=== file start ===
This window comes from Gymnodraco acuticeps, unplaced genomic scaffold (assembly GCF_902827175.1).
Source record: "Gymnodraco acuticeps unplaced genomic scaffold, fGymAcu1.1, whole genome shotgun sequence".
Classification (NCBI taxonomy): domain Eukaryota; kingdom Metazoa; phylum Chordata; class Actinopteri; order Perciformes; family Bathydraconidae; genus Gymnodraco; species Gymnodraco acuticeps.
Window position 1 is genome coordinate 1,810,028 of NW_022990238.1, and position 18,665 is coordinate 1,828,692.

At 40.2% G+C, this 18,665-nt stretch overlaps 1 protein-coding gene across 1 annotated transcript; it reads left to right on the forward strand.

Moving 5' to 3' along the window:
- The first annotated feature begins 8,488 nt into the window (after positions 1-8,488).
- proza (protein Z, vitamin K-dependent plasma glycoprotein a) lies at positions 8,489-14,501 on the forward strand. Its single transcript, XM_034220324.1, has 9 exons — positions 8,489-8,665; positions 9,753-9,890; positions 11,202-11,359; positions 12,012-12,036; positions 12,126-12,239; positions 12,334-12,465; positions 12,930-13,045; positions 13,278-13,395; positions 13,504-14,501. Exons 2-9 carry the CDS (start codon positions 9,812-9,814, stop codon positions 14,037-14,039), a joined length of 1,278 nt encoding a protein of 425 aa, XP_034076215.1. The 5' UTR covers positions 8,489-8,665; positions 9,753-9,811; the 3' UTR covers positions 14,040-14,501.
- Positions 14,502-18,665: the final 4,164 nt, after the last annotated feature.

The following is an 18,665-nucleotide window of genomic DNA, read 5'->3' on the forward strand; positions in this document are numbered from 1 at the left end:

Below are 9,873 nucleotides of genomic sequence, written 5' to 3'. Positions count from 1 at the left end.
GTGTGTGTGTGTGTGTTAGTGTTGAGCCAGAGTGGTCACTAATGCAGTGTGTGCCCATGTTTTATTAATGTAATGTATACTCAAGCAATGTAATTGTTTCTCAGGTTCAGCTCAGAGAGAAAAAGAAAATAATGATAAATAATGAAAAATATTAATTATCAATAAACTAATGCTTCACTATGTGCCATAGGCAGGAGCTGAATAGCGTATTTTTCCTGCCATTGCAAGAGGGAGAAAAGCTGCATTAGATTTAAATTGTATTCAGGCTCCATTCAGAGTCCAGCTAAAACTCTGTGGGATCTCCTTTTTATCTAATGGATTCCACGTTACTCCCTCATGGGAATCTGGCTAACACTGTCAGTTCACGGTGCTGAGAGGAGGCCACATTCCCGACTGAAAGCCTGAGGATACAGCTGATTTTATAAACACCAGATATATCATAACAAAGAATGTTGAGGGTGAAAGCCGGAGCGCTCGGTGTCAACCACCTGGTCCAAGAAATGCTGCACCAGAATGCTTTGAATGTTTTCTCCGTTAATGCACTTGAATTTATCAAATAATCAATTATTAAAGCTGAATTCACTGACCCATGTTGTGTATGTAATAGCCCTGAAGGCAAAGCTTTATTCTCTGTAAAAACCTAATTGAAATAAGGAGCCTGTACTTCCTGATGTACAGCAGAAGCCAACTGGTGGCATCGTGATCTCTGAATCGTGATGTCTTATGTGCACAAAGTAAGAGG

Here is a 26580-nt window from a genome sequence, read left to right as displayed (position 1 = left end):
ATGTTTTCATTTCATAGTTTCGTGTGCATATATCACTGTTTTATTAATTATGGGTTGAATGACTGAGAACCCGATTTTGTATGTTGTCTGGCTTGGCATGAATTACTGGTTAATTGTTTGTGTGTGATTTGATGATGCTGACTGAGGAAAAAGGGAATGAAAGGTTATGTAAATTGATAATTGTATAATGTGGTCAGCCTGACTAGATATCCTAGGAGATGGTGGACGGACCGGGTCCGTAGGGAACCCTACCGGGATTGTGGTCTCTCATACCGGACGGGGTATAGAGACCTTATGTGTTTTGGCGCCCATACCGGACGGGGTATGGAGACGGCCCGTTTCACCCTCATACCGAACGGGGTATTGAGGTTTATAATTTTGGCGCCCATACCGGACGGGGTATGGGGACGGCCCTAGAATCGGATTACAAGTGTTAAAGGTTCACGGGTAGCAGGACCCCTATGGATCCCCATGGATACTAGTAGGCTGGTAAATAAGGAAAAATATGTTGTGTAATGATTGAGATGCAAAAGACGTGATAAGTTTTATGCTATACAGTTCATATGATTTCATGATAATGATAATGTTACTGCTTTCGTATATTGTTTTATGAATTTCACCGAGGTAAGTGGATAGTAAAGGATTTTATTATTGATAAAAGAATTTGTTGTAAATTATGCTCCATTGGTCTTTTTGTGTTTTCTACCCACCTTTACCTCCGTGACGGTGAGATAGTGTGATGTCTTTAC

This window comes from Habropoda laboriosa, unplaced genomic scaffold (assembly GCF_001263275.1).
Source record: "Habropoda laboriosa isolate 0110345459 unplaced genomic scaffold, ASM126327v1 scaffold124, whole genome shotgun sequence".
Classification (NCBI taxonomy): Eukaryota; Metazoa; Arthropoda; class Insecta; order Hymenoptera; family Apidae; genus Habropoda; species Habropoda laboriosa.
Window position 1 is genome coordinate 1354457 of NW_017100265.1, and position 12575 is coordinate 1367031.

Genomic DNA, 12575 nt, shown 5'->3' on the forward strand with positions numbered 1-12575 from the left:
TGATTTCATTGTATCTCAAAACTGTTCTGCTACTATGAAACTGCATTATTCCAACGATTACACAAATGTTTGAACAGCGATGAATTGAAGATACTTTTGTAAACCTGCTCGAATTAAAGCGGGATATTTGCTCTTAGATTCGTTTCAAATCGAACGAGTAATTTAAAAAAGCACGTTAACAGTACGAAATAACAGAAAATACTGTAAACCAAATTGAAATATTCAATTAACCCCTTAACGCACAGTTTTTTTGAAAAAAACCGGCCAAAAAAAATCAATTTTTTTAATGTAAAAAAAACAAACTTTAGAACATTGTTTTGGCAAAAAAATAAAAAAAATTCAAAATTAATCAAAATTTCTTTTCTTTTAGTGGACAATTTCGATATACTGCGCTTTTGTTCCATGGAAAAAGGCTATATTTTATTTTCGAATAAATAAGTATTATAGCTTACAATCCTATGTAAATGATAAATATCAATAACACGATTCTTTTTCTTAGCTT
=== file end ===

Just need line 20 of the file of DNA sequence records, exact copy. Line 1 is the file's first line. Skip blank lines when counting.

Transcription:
TGATTTCATTGTATCTCAAAACTGTTCTGCTACTATGAAACTGCATTATTCCAACGATTACACAAATGTTTGAACAGCGATGAATTGAAGATACTTTTGTAAACCTGCTCGAATTAAAGCGGGATATTTGCTCTTAGATTCGTTTCAAATCGAACGAGTAATTTAAAAAAGCACGTTAACAGTACGAAATAACAGAAAATACTGTAAACCAAATTGAAATATTCAATTAACCCCTTAACGCACAGTTTTTTTGAAAAAAACCGGCCAAAAAAAATCAATTTTTTTAATGTAAAAAAAACAAACTTTAGAACATTGTTTTGGCAAAAAAATAAAAAAAATTCAAAATTAATCAAAATTTCTTTTCTTTTAGTGGACAATTTCGATATACTGCGCTTTTGTTCCATGGAAAAAGGCTATATTTTATTTTCGAATAAATAAGTATTATAGCTTACAATCCTATGTAAATGATAAATATCAATAACACGATTCTTTTTCTTAGCTT